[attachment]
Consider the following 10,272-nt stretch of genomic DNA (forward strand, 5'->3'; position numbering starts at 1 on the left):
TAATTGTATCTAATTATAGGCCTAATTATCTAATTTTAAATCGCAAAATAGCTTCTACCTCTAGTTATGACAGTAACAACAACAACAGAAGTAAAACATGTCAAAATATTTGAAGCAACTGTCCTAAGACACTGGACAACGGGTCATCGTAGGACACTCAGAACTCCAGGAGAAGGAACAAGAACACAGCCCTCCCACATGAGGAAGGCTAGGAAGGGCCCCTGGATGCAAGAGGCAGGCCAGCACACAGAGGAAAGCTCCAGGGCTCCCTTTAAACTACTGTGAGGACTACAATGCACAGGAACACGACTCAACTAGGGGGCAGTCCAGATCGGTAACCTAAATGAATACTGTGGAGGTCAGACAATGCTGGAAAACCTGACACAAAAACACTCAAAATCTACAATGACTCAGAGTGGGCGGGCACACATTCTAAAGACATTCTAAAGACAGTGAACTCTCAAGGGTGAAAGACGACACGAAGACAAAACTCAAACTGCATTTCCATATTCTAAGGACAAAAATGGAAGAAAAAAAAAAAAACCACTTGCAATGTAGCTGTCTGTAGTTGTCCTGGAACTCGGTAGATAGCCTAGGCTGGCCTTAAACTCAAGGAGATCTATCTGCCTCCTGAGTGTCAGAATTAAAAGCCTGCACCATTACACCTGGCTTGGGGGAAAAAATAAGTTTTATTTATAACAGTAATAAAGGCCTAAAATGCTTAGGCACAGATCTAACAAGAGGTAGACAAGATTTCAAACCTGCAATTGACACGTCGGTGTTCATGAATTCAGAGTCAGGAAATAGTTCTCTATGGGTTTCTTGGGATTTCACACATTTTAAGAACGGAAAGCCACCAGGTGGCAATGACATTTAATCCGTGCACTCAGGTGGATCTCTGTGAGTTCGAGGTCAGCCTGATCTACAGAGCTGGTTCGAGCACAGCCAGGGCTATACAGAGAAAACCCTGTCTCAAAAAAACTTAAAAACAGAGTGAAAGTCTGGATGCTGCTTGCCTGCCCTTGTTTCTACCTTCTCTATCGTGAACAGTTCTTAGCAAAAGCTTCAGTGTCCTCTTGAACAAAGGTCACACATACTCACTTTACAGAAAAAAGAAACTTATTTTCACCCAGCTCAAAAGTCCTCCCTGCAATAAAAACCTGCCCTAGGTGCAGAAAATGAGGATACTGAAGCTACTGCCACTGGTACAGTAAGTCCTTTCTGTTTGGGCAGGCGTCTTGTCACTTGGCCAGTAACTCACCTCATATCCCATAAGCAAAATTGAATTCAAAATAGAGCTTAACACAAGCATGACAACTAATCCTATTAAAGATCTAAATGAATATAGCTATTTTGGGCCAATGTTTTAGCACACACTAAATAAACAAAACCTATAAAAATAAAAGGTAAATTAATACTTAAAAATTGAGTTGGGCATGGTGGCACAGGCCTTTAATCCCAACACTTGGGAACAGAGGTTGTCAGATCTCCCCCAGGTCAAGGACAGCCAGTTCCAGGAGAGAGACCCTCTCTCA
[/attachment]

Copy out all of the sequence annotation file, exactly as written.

Consider the following 10,272-nt stretch of genomic DNA (forward strand, 5'->3'; position numbering starts at 1 on the left):
TAATTGTATCTAATTATAGGCCTAATTATCTAATTTTAAATCGCAAAATAGCTTCTACCTCTAGTTATGACAGTAACAACAACAACAGAAGTAAAACATGTCAAAATATTTGAAGCAACTGTCCTAAGACACTGGACAACGGGTCATCGTAGGACACTCAGAACTCCAGGAGAAGGAACAAGAACACAGCCCTCCCACATGAGGAAGGCTAGGAAGGGCCCCTGGATGCAAGAGGCAGGCCAGCACACAGAGGAAAGCTCCAGGGCTCCCTTTAAACTACTGTGAGGACTACAATGCACAGGAACACGACTCAACTAGGGGGCAGTCCAGATCGGTAACCTAAATGAATACTGTGGAGGTCAGACAATGCTGGAAAACCTGACACAAAAACACTCAAAATCTACAATGACTCAGAGTGGGCGGGCACACATTCTAAAGACATTCTAAAGACAGTGAACTCTCAAGGGTGAAAGACGACACGAAGACAAAACTCAAACTGCATTTCCATATTCTAAGGACAAAAATGGAAGAAAAAAAAAAAAACCACTTGCAATGTAGCTGTCTGTAGTTGTCCTGGAACTCGGTAGATAGCCTAGGCTGGCCTTAAACTCAAGGAGATCTATCTGCCTCCTGAGTGTCAGAATTAAAAGCCTGCACCATTACACCTGGCTTGGGGGAAAAAATAAGTTTTATTTATAACAGTAATAAAGGCCTAAAATGCTTAGGCACAGATCTAACAAGAGGTAGACAAGATTTCAAACCTGCAATTGACACGTCGGTGTTCATGAATTCAGAGTCAGGAAATAGTTCTCTATGGGTTTCTTGGGATTTCACACATTTTAAGAACGGAAAGCCACCAGGTGGCAATGACATTTAATCCGTGCACTCAGGTGGATCTCTGTGAGTTCGAGGTCAGCCTGATCTACAGAGCTGGTTCGAGCACAGCCAGGGCTATACAGAGAAAACCCTGTCTCAAAAAAACTTAAAAACAGAGTGAAAGTCTGGATGCTGCTTGCCTGCCCTTGTTTCTACCTTCTCTATCGTGAACAGTTCTTAGCAAAAGCTTCAGTGTCCTCTTGAACAAAGGTCACACATACTCACTTTACAGAAAAAAGAAACTTATTTTCACCCAGCTCAAAAGTCCTCCCTGCAATAAAAACCTGCCCTAGGTGCAGAAAATGAGGATACTGAAGCTACTGCCACTGGTACAGTAAGTCCTTTCTGTTTGGGCAGGCGTCTTGTCACTTGGCCAGTAACTCACCTCATATCCCATAAGCAAAATTGAATTCAAAATAGAGCTTAACACAAGCATGACAACTAATCCTATTAAAGATCTAAATGAATATAGCTATTTTGGGCCAATGTTTTAGCACACACTAAATAAACAAAACCTATAAAAATAAAAGGTAAATTAATACTTAAAAATTGAGTTGGGCATGGTGGCACAGGCCTTTAATCCCAACACTTGGGAACAGAGGTTGTCAGATCTCCCCCAGGTCAAGGACAGCCAGTTCCAGGAGAGAGACCCTCTCTCA